Poverty won’t stop cabbie dad from sending his kids to school

Come hell or high water, this 57-year-old taxi driver, husband, and father of three will reach for his dream of giving his children good education for a chance for them to have better lives.

Jose Lacebal, or Manong Jose to many in Baguio City, is just one of the millions of fathers, who dream of providing for their children well and sending them to good schools for a brighter future.

A FATHER’S DREAM | Jose Lacebal, a taxi driver in Baguio City, poses for a photo after sharing with the Philippine News Agency (PNA) his life’s dream to send his children to school despite the measly income he earns. (Photo by Pamela Mariz Geminiano)

To him, not even poverty could stop him from trying to fulfill this dream.

“Mahirap magtrabaho lalo na at may edad na, pero kailangan kasi isa akong ama. Ayokong maranasan nila ung naanasan ko noon. (It is difficult to work when you are aging, but I am a father and I do not want my children to experience the kind of life I had),” Manong Jose says with conviction.

Despite the hardship and challenges he hurdles daily, he remains optimistic that life will be better, if not for him, for his children.

As a cabbie, Manong Jose earns PHP400 to PHP700 a day. But with his family’s simple and frugal lifestyle, they get by with the measly income, meeting their basic daily needs and still having something to spend for the children’s education.

Hindi ganon kalaki pero napagkakasya naman namin (It is not much, but we are able to stretch it for our needs),” he says.

Manong Jose works 14 hours a day to provide for his three children–one taking up Civil Engineering, another taking up Accountancy at Saint Louis University, and the youngest, a grade 6 pupil at the Special Pupils Education (SPED) Center.

Manong Jose says he wants his children to go to good schools and finish college, so their lives would be uplifted.

He used to till the land on a farm they used to rent in Rosario, La Union. But he could hardly make ends meet then, torn between paying for their lease on the farmland and saving up for his children’s education.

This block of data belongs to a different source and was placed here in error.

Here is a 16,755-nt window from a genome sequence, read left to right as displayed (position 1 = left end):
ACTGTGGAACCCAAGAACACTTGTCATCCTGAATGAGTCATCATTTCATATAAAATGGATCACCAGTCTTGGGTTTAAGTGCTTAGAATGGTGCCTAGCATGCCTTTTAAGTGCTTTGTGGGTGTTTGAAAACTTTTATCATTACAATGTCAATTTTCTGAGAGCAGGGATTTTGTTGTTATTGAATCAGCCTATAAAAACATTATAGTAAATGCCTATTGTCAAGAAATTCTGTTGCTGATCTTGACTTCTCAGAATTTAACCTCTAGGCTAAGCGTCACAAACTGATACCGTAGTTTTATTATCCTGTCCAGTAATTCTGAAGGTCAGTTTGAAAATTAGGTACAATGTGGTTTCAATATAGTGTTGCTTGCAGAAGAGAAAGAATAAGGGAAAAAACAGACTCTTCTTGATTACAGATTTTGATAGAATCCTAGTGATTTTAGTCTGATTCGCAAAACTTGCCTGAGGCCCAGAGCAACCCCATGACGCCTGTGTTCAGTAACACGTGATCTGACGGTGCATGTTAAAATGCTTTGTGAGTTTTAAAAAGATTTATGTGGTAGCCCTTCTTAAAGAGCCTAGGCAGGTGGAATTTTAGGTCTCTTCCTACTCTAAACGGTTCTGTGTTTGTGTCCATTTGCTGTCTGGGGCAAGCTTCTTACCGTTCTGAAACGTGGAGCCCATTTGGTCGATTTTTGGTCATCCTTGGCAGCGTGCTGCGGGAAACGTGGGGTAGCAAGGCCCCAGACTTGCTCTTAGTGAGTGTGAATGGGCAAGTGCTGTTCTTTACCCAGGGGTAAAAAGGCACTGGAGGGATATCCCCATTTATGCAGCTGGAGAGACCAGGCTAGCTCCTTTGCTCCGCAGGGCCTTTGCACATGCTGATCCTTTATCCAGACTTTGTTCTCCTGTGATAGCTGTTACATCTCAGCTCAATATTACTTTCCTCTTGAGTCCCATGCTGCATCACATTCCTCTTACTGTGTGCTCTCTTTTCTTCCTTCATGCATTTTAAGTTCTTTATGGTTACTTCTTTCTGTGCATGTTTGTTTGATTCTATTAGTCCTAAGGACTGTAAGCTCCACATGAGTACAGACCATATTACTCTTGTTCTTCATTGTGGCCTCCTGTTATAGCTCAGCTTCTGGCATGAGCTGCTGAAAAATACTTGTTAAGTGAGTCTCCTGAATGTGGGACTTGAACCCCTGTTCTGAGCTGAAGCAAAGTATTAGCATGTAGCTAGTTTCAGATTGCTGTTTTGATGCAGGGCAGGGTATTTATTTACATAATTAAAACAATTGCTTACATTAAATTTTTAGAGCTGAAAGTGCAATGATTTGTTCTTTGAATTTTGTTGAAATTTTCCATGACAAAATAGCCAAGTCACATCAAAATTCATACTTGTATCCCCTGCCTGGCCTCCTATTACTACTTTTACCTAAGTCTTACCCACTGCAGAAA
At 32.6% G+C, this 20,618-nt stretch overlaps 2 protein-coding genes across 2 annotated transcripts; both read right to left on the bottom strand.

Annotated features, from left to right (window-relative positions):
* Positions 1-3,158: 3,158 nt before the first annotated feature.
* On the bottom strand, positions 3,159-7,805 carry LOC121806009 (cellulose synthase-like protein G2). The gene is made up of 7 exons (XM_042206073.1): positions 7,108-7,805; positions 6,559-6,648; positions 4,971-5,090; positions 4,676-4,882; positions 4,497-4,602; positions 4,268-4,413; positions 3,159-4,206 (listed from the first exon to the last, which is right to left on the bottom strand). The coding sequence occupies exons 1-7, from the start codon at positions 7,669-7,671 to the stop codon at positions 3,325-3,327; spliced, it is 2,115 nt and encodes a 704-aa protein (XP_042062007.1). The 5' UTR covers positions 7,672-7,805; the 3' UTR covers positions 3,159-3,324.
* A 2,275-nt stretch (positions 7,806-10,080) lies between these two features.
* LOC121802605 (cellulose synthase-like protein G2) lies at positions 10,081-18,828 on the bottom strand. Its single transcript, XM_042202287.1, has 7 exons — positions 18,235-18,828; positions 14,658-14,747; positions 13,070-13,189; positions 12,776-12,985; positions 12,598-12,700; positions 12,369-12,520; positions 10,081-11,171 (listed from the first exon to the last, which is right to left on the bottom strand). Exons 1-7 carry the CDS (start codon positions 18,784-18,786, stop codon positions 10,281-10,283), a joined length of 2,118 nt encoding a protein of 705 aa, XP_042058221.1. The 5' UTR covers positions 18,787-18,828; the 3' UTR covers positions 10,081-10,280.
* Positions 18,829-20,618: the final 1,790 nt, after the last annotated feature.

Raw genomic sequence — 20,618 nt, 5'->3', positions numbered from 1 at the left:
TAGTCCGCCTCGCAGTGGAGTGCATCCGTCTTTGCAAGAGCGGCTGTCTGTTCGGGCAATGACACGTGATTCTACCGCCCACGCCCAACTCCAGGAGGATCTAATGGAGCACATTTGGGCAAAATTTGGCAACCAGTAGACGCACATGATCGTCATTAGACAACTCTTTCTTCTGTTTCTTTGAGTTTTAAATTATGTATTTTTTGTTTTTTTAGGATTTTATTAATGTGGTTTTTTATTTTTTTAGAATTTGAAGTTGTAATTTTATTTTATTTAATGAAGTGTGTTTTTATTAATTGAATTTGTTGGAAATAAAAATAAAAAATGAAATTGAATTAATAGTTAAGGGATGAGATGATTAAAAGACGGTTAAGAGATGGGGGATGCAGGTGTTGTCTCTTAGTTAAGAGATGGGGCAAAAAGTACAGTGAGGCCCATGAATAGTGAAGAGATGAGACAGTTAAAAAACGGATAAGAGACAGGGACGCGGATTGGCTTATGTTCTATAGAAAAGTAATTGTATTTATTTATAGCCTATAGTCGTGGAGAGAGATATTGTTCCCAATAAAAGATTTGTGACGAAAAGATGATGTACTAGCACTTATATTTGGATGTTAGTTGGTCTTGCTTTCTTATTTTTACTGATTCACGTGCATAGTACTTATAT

This prompted him to take his chance in Baguio City, where he could work as a taxi driver and at the same time send his children to one of the universities in the city.

He describes himself as a disciplinarian father and a loving husband to his retired wife. But his sight is always on his goal–to provide for his children’s education, which he never had the chance to have.

Mas pinili ko magtrabaho bilang isang taxi driver kesa maging construction site worker kasi gusto ko pang umuwi ng buhay sa pamilya ko, walang labis walang kulang (I chose to be a taxi driver rather than a construction worker because I want to go home alive–no more, no less),” he quips.

Manong Jose repeatedly says poverty is never a hindrance for his children to have a good education.

He says his wife’s little pension as a retired employee of the National Power Corporation also helps them financially. But he says it is his prime responsibility as a father to tide his family over–again, for his children’s education.

May pension din naman ang asawa ko pero siyempre responsibilidad namin na mabigyan ng magandang buhay ang mga anak namin (My wife is receiving a pension, but it is our responsibility to provide a good life for our children),” he says.

He believes this is not impossible with God’s mercy.

Manong Jose also devotes time to preach the word of God on weekends. “May pangako ang Panginoon, hindi tayo iiwan, di tayo pababayaan, kaya magtiwala tayo (God has a promise. He will not leave and forsake us, so we just have to trust him),” he shares. (PNA)



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